When Johnny Cash's voice started to break as an adolescent boy and his bass voice began to emerge, his mother said that God had his hand on the youngster, and that he should never forget the gift of his voice. His dad said he was wasting his time with his music. "Singing," Cash would later say, "writing for my voice, that was the gift." Indeed it was, as this 90-minute "YouTube Original" documentary shows. One of the great things about this movie is that it was made with the full co-operation of Cash's estate, and includes commentary by two of his children. I especially enjoyed listening to the old, scratchy tape recordings in which Cash narrated his life story. The documentary includes recently discovered archival material, a lot of Cash's music, and the insights of critics and fellow musicians (Bruce Springsteen, Emmylou Harris, Jackson Browne). The narrative thread that runs throughout the movie, which is returned to again and again, is Cash's 1968 concert and album at Folsom Prison. In the words of Cash's son, it's "a distillation of my dad's life." The record company thought the prison concert was a bad idea, but the record was the top-selling album of the year. Cash's "rustic, raw, and primitive art" was from start to finish a message of sin and salvation, Saturday night followed by Sunday morning. To its credit, the movie never flinches from affirming this central truth in Cash's complicated life and art. NOTE: you can watch this movie for free on YouTube.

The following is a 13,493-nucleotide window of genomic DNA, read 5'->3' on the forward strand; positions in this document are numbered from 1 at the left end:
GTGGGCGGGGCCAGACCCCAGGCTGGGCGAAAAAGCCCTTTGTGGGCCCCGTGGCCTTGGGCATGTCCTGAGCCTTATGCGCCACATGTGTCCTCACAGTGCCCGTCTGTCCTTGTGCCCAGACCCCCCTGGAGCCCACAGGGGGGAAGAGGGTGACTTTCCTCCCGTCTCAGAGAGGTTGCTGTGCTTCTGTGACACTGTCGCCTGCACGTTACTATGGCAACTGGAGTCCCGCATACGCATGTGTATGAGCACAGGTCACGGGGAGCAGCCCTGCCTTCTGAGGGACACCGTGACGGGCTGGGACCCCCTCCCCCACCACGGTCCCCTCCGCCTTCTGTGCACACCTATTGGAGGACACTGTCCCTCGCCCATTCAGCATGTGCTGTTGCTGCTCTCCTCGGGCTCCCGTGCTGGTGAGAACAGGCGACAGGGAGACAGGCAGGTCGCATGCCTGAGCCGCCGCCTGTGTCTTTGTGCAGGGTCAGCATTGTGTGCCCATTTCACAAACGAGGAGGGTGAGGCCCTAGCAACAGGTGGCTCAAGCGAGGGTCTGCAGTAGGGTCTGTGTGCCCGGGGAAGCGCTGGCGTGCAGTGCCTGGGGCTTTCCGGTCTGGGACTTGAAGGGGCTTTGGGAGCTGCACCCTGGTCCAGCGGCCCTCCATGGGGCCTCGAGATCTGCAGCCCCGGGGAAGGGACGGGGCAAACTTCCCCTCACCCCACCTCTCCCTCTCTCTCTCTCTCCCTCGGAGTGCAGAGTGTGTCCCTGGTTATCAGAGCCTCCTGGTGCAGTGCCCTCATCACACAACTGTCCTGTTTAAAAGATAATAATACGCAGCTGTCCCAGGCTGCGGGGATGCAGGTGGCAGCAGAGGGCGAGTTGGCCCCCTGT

Dan Clendenin: firstname.lastname@example.org